Silent Witness

Silent Witness: Melted Buddhist statue

by Yuji Yamamoto, Staff Writer

Marks left by blast and intense fires

There is no way to know the Buddhist statue’s expression, because its front, including its face, was melted in the atomic bombing. The Hiroshima Peace Memorial Museum, in the city’s Naka Ward, hypothesizes that the 50-centimeter-high statue is made of copper or bronze. At that time, it was enshrined at Zenoji Temple in the area of Sakan-cho (now Honkawa-cho, Naka Ward), about 500 meters west of the hypocenter.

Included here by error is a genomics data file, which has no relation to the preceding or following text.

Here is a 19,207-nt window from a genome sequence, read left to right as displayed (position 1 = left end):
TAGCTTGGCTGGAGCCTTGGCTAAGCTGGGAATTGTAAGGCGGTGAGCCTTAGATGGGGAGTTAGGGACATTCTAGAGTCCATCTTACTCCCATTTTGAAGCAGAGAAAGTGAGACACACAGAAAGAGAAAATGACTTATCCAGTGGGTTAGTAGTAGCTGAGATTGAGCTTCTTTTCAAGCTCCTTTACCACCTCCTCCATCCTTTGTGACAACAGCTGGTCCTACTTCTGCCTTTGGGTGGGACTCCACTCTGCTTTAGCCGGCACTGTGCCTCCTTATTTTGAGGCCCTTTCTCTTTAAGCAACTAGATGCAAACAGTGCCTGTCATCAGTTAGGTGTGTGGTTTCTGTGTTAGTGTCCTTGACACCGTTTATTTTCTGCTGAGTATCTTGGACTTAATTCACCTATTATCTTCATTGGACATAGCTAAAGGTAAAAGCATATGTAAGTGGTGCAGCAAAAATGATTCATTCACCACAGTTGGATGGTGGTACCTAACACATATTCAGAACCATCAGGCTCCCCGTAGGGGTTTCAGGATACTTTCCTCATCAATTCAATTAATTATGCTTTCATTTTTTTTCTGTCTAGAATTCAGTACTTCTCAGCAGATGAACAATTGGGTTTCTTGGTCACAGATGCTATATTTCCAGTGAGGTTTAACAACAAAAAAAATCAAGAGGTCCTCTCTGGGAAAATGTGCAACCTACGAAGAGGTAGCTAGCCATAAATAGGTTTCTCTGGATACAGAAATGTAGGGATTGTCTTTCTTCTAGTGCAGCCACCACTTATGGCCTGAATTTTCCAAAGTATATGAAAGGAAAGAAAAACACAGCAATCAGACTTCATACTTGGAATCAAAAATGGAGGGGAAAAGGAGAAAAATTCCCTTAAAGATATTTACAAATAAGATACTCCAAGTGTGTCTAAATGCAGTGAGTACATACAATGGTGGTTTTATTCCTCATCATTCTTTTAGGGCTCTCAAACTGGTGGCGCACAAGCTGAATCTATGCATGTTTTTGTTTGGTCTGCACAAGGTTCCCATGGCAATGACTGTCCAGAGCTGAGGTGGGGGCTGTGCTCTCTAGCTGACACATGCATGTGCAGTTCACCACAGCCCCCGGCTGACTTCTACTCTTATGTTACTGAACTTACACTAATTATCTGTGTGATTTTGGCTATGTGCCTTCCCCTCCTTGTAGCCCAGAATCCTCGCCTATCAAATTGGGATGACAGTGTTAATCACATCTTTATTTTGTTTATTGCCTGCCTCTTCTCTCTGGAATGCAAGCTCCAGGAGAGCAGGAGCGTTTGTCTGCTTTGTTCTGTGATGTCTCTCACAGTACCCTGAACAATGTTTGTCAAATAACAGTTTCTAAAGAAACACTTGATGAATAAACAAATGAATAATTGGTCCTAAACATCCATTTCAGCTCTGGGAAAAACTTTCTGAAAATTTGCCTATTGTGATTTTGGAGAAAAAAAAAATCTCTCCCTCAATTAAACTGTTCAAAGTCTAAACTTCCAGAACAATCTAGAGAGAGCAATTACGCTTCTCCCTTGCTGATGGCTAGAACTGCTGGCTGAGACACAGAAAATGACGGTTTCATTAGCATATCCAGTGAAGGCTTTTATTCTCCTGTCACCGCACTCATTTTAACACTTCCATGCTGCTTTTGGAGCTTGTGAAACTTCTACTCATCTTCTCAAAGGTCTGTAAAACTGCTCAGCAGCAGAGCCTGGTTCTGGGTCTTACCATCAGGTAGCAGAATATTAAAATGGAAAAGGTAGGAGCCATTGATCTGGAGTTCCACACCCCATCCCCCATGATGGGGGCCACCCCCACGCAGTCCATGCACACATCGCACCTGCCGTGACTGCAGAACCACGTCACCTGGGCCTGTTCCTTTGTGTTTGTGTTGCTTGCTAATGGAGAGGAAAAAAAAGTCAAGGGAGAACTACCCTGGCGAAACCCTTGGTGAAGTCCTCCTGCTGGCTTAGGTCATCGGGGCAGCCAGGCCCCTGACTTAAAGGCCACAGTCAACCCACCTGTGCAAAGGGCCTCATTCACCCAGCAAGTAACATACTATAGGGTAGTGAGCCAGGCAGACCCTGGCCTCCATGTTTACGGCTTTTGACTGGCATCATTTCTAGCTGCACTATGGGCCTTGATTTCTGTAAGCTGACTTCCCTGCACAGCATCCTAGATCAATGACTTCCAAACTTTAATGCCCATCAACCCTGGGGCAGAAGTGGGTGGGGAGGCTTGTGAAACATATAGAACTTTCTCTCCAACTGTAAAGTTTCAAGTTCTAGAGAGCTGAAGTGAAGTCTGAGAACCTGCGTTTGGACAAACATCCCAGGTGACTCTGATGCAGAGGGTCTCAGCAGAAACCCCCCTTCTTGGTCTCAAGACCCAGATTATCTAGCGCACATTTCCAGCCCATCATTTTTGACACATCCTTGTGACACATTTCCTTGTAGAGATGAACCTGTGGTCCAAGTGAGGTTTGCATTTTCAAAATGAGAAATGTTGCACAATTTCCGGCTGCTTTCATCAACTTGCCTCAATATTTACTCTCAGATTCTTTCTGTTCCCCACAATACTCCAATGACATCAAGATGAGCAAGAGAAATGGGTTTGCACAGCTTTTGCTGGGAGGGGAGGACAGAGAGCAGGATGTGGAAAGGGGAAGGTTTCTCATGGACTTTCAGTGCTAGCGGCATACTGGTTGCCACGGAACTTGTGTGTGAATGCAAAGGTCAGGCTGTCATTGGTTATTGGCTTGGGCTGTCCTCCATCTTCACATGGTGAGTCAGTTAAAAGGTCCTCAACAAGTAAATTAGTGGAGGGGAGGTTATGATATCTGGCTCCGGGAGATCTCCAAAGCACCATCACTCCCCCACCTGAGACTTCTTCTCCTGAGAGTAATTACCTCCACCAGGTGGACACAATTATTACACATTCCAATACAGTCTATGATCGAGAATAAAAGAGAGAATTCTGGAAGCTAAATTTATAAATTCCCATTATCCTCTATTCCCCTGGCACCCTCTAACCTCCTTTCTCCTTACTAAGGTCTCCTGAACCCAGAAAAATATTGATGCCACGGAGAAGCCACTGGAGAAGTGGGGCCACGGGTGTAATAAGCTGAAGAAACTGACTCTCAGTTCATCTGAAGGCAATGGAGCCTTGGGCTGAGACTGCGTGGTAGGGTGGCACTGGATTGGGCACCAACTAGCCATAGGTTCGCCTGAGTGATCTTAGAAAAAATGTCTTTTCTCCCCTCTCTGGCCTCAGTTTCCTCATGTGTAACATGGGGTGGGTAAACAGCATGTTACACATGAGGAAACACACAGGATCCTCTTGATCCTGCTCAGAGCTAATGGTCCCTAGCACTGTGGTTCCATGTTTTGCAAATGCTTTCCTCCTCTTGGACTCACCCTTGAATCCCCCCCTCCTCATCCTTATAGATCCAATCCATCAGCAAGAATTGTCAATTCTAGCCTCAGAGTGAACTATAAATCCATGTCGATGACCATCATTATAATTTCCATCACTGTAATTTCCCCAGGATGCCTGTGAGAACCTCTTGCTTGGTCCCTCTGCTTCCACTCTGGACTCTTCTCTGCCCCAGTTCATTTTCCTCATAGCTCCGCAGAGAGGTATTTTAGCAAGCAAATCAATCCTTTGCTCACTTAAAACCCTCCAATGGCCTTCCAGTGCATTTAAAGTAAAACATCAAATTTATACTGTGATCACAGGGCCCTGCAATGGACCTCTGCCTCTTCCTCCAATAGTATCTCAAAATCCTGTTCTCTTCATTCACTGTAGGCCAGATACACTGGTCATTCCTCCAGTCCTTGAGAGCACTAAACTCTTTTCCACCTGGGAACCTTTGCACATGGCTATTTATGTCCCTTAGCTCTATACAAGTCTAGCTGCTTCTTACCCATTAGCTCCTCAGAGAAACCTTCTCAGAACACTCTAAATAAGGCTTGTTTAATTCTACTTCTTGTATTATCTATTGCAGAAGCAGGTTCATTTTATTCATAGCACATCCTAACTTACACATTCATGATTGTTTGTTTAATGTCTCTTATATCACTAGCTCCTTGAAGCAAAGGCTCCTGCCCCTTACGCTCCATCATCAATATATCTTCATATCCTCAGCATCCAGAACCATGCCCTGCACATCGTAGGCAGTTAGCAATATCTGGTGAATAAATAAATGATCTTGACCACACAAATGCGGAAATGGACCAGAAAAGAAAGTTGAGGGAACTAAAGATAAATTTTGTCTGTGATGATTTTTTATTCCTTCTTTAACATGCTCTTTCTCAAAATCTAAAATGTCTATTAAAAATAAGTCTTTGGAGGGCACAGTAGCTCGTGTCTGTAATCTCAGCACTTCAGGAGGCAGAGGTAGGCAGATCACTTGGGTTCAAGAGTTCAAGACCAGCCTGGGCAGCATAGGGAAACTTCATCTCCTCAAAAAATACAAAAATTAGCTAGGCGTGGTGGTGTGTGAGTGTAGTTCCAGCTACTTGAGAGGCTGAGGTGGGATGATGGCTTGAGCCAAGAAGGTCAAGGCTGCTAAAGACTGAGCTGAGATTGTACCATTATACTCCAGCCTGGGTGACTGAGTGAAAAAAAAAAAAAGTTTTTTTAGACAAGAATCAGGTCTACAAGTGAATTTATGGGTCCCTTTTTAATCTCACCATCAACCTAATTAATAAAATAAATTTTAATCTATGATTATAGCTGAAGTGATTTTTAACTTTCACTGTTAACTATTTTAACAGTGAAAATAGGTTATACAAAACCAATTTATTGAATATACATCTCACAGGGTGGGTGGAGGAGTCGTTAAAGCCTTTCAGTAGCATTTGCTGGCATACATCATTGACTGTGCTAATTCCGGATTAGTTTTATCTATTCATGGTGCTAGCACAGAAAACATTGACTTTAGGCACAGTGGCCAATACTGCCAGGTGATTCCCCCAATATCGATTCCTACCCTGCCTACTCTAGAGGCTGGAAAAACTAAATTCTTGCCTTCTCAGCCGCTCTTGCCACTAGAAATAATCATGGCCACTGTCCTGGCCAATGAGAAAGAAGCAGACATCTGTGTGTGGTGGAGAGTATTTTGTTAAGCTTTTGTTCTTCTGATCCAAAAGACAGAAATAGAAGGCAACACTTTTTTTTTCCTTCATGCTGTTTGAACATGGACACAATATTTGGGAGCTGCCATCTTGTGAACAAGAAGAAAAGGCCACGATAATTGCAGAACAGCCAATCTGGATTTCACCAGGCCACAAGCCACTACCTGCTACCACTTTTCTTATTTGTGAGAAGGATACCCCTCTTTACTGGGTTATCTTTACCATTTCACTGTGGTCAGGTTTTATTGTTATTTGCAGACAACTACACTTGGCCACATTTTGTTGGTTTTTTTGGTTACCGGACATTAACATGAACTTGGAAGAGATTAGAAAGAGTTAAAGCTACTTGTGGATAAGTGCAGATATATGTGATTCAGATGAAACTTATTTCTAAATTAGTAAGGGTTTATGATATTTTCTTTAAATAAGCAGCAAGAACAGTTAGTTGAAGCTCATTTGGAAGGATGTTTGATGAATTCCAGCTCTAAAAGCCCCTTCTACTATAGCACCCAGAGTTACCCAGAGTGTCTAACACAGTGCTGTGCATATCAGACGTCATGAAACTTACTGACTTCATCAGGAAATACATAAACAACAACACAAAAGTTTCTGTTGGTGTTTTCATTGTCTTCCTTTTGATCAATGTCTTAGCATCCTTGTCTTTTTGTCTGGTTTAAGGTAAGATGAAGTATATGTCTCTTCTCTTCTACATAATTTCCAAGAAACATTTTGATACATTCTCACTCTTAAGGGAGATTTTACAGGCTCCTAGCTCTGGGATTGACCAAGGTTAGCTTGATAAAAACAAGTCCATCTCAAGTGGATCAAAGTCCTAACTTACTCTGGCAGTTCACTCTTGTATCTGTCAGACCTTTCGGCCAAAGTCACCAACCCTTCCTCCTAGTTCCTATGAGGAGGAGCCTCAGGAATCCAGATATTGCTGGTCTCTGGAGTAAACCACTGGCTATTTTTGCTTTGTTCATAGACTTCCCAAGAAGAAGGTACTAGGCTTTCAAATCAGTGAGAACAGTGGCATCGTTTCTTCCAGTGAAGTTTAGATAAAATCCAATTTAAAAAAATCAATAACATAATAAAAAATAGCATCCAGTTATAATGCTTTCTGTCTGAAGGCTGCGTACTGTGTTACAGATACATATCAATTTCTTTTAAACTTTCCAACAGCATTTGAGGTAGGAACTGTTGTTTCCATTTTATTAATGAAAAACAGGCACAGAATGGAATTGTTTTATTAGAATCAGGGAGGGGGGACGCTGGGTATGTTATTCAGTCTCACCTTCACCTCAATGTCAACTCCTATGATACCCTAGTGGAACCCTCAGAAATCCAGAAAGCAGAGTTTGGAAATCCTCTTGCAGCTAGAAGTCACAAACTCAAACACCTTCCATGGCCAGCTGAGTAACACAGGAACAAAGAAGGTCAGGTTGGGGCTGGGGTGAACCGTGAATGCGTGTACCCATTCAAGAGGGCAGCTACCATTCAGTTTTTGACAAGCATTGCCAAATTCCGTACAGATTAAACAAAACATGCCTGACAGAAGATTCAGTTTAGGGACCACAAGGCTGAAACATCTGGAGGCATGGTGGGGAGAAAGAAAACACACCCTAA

“The statue was blown off its pedestal by the blast, and its front surface was melted by the intensely hot fires,” according to one account. The chief priest Itto Yoshinaka, then 56, was believed to have been in the temple’s main hall and killed instantly. His remains were never found. According to his grandson Ryoichi Yoshinaka, 67, current chief priest of the temple, Itto did not evacuate from the site and instead stayed at the temple to guard the statue.

“The heat was so intense it melted even metal. Flesh-and-blood humans likely stood no chance,” Ryoichi said. “I pray that nothing like that ever happens again.” The Buddhist statue is now on permanent display in the main building of the Peace Memorial Museum.

(Originally published on July 6, 2020)